Audio data from the President`s statement is available on millercenter.org/the-presidency/presidential-speeches/may-20-1971-remarks-announcing-agreement-strategic-arms. Dobrynin responded to this proposal on 23 January and said it was not yet in a position to be final, but there is a good chance that Moscow will accept an offensive defence agreement. On 4 and 10 February, Dobrynin confirmed the Politburo agreement in principle to combine an ABM agreement with a freeze on the deployment of certain offensive weapons, while the Soviets still preferred a pure ABM agreement. Even with the Soviets, it was never easy. Following the President`s announcement on May 20, Kissinger Nixon indicated that the Russian translation was different from the American text; he used the word „contract” and not „agreement.” Kissinger said he immediately defied Dobrynin, who agreed to issue a press release certifying the English text. Kissinger was also dissatisfied with the history of the Associated Press in Moscow, which reported that there would be a two-step procedure: first, an ABM agreement and second, offensive restrictions. Kissinger feared that the Soviets would try to influence public expectations, contrary to their previous agreement to link offensive and defensive agreements. He and Nixon expressed confidence that the Soviets would not be outdone at that time, as long as the United States maintained its position (Maintenance 502-014). The SALT II Treaty banned new missile programs (a new missile defined as a 5% larger missile than the one currently used), so both sides were forced to limit their development and the construction of new types of strategic missiles, such as the development of additional fixed iCB launchers. Similarly, the agreement would limit the number of mirved ballistic missiles and long-range missiles to 1,320.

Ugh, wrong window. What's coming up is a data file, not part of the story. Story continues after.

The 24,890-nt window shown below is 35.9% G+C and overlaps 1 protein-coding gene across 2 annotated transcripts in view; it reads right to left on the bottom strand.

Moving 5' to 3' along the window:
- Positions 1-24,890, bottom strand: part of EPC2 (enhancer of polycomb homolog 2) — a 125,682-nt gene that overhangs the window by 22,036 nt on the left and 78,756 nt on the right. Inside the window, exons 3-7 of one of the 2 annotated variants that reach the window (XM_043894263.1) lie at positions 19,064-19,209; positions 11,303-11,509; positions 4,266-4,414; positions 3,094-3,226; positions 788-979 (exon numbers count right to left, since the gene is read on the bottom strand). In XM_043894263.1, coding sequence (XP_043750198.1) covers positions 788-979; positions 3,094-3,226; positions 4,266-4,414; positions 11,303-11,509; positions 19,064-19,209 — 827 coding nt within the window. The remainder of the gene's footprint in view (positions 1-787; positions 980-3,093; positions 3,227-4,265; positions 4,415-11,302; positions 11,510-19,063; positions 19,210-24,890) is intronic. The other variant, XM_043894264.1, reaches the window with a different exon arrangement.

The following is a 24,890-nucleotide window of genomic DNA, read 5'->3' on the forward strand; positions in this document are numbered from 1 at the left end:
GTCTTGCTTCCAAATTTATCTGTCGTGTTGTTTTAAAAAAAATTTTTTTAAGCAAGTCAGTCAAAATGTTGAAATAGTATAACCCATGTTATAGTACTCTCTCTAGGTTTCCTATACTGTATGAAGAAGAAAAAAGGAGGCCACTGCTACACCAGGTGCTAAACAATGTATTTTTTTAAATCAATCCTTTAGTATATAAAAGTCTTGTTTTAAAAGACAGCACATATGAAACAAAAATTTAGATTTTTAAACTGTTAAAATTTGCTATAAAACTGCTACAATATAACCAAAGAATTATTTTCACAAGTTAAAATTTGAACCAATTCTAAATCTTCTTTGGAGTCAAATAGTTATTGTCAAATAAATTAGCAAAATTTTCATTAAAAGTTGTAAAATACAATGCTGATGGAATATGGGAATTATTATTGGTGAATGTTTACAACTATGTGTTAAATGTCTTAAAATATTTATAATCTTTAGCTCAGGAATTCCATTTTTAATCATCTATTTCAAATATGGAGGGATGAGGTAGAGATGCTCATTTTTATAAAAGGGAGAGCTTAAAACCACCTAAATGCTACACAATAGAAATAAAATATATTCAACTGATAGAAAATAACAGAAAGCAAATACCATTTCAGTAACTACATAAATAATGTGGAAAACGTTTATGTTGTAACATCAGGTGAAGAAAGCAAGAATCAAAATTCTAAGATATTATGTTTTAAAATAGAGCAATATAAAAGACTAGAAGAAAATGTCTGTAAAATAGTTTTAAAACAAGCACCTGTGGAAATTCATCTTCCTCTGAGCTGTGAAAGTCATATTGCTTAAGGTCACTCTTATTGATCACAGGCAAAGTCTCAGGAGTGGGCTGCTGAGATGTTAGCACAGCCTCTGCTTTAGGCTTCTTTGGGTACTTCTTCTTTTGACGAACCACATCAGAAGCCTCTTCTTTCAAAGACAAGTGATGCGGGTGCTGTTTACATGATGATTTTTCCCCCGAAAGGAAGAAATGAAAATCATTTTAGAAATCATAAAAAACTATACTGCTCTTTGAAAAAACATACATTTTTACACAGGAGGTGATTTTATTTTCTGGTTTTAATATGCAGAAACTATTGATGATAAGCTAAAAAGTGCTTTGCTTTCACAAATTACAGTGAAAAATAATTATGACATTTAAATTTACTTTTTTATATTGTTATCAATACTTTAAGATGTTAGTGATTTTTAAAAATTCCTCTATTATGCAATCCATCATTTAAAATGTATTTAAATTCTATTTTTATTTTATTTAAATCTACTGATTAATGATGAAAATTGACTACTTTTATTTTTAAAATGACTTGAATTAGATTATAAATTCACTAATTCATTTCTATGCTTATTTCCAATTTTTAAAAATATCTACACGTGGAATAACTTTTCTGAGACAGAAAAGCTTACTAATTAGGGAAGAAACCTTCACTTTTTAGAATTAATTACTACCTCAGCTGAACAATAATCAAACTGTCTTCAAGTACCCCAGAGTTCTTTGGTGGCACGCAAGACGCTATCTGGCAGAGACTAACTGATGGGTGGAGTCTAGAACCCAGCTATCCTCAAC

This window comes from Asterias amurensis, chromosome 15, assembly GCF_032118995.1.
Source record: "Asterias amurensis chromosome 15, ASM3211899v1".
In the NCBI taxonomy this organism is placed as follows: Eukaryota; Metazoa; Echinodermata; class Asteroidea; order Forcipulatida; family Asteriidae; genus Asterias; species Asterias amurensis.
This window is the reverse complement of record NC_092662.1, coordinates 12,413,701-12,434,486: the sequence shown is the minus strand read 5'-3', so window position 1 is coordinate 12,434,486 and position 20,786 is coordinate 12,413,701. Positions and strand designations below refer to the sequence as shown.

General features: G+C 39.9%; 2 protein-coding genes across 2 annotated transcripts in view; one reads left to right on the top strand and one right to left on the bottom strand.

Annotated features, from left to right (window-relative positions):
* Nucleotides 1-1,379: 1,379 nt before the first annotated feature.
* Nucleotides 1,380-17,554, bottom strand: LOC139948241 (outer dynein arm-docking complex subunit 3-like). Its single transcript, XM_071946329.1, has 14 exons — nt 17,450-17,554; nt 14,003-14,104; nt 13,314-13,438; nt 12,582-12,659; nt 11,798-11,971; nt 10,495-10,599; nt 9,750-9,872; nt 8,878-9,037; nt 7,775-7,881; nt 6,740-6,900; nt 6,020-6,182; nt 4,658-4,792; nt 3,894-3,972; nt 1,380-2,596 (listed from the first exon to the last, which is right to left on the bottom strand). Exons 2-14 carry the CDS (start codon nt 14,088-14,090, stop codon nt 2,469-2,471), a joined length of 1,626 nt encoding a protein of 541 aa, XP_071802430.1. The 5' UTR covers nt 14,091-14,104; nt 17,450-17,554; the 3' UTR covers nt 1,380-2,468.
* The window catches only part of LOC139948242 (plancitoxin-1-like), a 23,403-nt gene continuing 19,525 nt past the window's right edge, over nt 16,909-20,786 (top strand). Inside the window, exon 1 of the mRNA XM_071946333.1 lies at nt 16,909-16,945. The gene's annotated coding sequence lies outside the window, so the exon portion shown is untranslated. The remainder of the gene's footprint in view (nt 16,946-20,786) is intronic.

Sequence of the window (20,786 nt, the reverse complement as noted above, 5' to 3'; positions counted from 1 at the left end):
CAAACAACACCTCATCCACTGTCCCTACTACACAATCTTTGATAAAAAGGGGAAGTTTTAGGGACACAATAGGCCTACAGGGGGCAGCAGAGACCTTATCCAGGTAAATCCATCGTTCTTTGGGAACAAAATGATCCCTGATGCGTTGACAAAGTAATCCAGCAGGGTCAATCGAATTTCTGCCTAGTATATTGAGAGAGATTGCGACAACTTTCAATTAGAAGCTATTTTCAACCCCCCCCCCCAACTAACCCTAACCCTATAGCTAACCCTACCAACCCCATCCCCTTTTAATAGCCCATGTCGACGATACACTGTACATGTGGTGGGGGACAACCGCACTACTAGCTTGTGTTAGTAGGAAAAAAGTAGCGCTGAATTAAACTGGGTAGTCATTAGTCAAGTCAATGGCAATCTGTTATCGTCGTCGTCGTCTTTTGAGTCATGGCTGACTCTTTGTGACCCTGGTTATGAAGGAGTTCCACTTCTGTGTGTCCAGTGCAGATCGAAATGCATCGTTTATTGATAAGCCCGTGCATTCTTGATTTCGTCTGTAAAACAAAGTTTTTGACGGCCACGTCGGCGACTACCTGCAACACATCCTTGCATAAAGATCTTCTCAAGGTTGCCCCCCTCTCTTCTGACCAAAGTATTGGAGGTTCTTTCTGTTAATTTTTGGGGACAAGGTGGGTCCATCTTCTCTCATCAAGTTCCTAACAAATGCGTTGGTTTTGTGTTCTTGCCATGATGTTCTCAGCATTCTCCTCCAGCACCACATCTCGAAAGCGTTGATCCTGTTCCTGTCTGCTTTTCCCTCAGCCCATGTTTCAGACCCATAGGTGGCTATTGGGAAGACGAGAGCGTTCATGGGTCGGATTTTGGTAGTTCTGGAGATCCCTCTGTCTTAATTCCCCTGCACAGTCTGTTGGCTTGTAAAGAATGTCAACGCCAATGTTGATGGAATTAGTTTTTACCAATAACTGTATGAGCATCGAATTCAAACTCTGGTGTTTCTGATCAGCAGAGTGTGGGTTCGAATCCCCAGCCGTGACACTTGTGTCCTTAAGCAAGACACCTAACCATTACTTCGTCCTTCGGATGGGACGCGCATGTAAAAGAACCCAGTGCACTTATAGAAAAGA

However, the United States retained its most important programs, such as the Trident rocket, with cruise missiles that President Jimmy Carter wanted to use as his main defensive weapon, because they were too slow to have a first strike capability. In return, the USSR could retain only 308 of its so-called „heavy ICBM” SS-18 launchers. Salt I, as the two agreements were collectively known as part of the political lexicon and arms control, emerged in the last years of President Lyndon B. Johnson`s government. The two nations addressed the issue at the Glassboro Summit in 1967, and Johnson announced in July 1968 that they had agreed to begin talks on limiting strategic weapons. However, the proposed discussions never took place because of the political consequences of the Soviet invasion of Czechoslovakia in August 1968. Johnson`s successor, Richard Nixon, also believed in SALT, and on November 17, 1969, formal SALT talks began in Helsinki, Finland. Over the next two and a half years, the two sides negotiated whether or not each nation should finalize its ABMs plans; Reviewing a contract and the United States